Charles Lloyd & The Marvels

Tone Poem
(Blue Note)

The name “Charles Lloyd & The Marvels” has the ring of early rock ’n’ roll, an association amplified by the quintet’s instrumentation and taste in tunes. (The band’s first album opened with a cover of Bob Dylan’s “Masters Of War.”) The only thing missing on its third album is a singer, though guest vocalists featured on the group’s previous efforts.

Tone Poem not only dispenses with vocals but, apart from a hymn-like rendering of Leonard Cohen’s “Anthem,” most of the rock trappings. Instead of covering Dylan or Hendrix, this album goes for Monk and Ornette, albeit in a strongly pop-
inflected style. Coleman’s “Ramblin’,” for instance, is more blues-rock than free-jazz, pushed along by Eric Harland’s second-line pulse, and framed by both the feedback-spiced jab of Bill Frisell’s guitar and the freight-train whine of Greg Leisz’s pedal steel.

On the other hand, Gabor Szabo’s “Lady Gabor” rides the same throbbing bass line that powered the tune when Lloyd and the guitarist recorded it as part of Chico Hamilton’s Quintet in 1963. So, it’s not as if the bandleader’s radically changing gears. Instead, the version here merely adds a high-gloss finish to the groove, making the sound prettier without diminishing the rhythmic drive or improvisational edge.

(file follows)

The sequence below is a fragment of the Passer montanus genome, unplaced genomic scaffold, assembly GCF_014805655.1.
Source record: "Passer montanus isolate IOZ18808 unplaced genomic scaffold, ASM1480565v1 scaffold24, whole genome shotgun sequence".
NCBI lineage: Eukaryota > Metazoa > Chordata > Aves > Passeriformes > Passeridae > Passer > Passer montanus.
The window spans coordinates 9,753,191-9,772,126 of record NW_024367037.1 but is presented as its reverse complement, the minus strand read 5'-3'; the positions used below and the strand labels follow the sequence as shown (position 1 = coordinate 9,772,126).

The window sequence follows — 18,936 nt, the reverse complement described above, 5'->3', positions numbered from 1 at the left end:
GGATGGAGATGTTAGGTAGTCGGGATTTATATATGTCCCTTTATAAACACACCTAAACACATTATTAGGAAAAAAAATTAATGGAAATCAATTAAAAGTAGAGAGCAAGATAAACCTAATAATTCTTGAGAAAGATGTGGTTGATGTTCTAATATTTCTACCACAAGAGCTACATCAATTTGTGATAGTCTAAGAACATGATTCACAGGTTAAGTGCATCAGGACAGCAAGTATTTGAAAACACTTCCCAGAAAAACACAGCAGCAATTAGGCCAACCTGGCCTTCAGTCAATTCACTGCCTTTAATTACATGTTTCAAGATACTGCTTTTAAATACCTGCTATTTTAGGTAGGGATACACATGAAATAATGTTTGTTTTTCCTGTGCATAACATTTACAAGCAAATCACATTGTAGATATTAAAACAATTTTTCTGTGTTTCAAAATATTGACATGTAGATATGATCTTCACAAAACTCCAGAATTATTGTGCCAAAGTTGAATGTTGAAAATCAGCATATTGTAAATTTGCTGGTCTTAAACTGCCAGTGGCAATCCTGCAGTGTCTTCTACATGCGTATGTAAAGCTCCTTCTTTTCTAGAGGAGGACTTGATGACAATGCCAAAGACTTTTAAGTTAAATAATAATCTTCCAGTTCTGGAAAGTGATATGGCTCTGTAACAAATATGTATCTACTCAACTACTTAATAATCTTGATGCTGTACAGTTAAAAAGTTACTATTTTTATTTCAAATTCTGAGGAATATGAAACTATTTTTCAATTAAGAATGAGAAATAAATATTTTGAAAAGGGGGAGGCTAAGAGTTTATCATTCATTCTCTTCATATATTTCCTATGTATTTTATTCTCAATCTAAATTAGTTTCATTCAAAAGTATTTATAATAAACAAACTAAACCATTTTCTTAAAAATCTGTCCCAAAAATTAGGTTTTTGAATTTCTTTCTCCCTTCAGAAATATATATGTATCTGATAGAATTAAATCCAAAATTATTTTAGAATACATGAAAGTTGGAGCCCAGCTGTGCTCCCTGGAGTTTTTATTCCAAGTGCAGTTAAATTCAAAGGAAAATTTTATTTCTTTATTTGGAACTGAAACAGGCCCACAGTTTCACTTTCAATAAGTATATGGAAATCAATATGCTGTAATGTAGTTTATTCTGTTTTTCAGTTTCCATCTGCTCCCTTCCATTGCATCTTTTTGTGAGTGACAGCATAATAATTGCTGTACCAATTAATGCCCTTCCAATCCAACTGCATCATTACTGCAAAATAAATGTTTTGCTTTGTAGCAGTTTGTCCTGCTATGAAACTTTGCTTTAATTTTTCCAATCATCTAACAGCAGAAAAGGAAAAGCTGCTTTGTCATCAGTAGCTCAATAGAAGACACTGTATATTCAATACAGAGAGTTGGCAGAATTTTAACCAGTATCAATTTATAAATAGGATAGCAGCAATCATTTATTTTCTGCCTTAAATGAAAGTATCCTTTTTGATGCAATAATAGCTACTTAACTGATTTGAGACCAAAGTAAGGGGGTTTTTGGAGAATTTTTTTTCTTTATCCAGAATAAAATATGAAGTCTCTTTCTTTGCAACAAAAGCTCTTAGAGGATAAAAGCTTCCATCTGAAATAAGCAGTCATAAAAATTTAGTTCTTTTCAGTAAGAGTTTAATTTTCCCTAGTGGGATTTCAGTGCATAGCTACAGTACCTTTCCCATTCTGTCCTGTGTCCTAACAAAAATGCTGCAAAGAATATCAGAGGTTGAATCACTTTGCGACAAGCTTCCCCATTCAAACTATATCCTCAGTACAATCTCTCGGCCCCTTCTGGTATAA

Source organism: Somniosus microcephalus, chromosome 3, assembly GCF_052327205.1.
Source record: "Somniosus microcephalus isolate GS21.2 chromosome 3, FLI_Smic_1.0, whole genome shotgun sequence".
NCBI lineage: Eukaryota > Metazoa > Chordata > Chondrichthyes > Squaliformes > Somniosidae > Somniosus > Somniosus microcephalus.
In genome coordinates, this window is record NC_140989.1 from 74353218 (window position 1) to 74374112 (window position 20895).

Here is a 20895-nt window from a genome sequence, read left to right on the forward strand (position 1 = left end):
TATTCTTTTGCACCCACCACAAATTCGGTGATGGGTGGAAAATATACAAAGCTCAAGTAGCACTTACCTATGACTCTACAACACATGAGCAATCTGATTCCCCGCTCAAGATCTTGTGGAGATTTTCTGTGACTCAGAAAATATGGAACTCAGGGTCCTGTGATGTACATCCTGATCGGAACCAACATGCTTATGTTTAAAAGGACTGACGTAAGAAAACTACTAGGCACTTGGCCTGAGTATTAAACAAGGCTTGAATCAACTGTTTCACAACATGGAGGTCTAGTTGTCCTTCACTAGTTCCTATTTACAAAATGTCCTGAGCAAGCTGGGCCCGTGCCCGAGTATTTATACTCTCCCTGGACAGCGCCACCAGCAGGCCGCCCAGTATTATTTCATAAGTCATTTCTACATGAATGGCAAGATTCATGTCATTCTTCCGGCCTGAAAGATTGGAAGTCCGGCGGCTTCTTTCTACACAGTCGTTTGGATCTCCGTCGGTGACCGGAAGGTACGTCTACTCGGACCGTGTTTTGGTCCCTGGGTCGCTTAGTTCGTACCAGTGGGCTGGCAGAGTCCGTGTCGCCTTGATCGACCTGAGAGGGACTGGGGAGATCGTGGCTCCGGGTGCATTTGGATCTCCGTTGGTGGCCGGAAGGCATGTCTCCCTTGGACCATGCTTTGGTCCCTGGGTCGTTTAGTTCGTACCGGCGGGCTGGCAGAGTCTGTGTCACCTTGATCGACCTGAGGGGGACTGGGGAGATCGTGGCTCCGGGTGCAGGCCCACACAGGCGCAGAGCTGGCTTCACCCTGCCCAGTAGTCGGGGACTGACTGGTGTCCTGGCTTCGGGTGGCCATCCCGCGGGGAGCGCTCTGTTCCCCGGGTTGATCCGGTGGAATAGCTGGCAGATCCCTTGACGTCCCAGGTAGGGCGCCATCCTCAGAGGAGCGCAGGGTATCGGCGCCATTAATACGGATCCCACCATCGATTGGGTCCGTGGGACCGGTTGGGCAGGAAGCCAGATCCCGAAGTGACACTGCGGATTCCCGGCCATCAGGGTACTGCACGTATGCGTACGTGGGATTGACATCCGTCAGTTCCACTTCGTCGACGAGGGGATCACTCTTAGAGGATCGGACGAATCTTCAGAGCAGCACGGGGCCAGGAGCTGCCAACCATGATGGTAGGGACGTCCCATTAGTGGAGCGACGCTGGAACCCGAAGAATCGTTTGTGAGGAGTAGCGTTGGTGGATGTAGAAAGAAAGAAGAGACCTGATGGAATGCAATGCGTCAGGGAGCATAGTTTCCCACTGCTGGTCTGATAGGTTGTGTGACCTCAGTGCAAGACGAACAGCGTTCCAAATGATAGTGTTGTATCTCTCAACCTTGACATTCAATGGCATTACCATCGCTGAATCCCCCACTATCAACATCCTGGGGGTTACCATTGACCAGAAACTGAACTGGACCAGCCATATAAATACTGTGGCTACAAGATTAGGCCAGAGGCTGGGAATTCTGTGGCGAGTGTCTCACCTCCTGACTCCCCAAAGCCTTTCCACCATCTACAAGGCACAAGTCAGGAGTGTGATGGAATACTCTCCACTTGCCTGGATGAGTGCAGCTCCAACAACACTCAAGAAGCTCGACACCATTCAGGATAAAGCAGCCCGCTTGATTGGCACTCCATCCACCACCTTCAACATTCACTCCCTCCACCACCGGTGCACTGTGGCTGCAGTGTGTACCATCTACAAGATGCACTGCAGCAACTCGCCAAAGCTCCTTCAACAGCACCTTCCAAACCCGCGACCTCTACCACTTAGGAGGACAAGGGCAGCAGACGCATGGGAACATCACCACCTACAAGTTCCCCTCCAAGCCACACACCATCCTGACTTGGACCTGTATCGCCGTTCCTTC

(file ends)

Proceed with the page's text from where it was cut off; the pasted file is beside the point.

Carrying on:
Prettiness is an undervalued quality in jazz, and Lloyd has no qualms about exploiting it. “Dismal Swamp,” which despite its title is a cheerful little boogaloo, uses an alluring flute line to spark some ferociously inventive playing by Frisell and Leisz. Given the general gloom of the past year or so, maybe it’s time to give prettiness a chance.

On Sale Now
May 2024
Stefon Harris
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